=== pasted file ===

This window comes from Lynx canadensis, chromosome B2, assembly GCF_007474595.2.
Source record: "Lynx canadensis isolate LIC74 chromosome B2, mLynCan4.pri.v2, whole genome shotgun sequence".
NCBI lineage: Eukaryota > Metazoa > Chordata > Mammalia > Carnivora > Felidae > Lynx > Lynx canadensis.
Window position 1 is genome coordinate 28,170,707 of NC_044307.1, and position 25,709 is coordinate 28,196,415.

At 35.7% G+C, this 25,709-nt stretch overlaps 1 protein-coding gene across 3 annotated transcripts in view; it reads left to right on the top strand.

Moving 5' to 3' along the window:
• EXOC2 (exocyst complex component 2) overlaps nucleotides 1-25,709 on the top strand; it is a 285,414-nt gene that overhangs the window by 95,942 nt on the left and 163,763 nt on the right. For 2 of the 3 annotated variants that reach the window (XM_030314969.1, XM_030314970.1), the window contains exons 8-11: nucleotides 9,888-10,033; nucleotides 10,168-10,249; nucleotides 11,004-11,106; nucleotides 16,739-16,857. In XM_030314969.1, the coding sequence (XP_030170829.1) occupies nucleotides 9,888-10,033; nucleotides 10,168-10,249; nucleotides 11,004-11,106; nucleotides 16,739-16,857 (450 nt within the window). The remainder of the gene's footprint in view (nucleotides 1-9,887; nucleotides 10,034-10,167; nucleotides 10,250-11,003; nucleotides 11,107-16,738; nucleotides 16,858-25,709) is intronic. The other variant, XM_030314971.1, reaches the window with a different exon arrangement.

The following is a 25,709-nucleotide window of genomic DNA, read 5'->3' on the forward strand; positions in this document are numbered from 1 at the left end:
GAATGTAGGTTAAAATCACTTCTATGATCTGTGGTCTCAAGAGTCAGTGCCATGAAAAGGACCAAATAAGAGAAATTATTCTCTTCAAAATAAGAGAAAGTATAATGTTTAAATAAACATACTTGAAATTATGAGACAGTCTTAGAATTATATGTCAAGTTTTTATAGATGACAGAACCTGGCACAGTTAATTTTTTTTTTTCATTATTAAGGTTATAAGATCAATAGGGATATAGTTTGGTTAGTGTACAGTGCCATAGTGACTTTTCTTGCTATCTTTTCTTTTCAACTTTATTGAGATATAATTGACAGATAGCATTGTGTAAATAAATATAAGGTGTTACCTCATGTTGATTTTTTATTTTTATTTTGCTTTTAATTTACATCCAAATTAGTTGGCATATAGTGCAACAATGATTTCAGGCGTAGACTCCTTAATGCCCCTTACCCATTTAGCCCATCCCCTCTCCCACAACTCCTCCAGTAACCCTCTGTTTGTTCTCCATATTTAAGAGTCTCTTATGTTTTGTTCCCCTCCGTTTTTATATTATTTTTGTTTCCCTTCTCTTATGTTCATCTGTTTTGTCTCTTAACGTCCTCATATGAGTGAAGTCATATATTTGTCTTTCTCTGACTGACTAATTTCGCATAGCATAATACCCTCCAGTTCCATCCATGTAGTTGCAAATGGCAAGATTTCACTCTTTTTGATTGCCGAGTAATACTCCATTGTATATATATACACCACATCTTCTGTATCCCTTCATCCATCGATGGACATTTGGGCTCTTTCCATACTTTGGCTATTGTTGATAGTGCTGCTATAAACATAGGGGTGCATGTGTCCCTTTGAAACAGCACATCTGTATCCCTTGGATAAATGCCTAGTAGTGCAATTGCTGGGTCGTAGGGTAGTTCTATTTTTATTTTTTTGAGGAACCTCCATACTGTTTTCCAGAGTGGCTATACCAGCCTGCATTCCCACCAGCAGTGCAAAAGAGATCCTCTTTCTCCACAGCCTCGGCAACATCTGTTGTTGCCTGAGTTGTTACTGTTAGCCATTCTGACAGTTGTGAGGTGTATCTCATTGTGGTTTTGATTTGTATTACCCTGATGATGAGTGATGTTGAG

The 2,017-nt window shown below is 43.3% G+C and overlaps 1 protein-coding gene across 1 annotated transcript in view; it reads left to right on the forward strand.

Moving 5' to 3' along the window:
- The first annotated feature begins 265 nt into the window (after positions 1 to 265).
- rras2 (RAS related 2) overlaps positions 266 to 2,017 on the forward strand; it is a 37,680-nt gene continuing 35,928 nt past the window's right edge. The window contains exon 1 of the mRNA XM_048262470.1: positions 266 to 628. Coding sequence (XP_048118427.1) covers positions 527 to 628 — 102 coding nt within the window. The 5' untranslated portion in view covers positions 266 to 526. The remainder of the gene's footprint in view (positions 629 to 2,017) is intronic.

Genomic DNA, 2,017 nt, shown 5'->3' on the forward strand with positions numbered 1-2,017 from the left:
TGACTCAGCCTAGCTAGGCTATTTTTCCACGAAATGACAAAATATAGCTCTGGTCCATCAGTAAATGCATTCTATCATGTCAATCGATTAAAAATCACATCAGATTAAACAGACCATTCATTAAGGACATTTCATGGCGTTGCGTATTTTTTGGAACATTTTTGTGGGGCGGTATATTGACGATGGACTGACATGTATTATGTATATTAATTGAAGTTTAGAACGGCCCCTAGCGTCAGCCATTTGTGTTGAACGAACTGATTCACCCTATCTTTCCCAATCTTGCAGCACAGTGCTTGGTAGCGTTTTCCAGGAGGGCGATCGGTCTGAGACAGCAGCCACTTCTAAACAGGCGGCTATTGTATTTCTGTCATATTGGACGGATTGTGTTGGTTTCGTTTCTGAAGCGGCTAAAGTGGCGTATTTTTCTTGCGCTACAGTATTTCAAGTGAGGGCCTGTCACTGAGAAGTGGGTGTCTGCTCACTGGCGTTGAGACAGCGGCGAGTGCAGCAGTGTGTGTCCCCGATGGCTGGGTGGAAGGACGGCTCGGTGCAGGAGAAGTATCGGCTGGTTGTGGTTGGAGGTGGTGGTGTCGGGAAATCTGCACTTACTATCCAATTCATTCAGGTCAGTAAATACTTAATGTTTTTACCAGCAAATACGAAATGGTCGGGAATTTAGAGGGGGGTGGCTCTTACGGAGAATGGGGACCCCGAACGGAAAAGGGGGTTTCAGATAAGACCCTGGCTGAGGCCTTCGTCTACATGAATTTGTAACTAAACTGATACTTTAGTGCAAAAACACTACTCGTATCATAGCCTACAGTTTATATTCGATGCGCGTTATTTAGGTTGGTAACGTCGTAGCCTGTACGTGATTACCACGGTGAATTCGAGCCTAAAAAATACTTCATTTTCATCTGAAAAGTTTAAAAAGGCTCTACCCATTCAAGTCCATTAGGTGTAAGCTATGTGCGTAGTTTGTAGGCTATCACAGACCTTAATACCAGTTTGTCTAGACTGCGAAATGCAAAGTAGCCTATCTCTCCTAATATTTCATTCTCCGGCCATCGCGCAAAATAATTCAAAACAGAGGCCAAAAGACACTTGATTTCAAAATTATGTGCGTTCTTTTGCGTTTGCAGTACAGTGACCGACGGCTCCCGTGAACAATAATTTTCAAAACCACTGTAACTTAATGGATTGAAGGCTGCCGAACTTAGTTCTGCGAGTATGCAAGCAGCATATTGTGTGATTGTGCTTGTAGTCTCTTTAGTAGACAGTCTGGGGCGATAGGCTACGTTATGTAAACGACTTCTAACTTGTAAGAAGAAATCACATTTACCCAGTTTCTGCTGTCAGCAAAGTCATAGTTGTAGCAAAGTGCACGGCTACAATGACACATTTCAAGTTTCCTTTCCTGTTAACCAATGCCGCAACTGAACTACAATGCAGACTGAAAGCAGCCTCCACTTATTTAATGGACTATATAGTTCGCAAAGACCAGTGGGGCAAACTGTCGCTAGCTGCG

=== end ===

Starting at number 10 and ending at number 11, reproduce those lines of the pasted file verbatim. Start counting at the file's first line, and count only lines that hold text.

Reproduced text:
The 2,017-nt window shown below is 43.3% G+C and overlaps 1 protein-coding gene across 1 annotated transcript in view; it reads left to right on the forward strand.

Moving 5' to 3' along the window: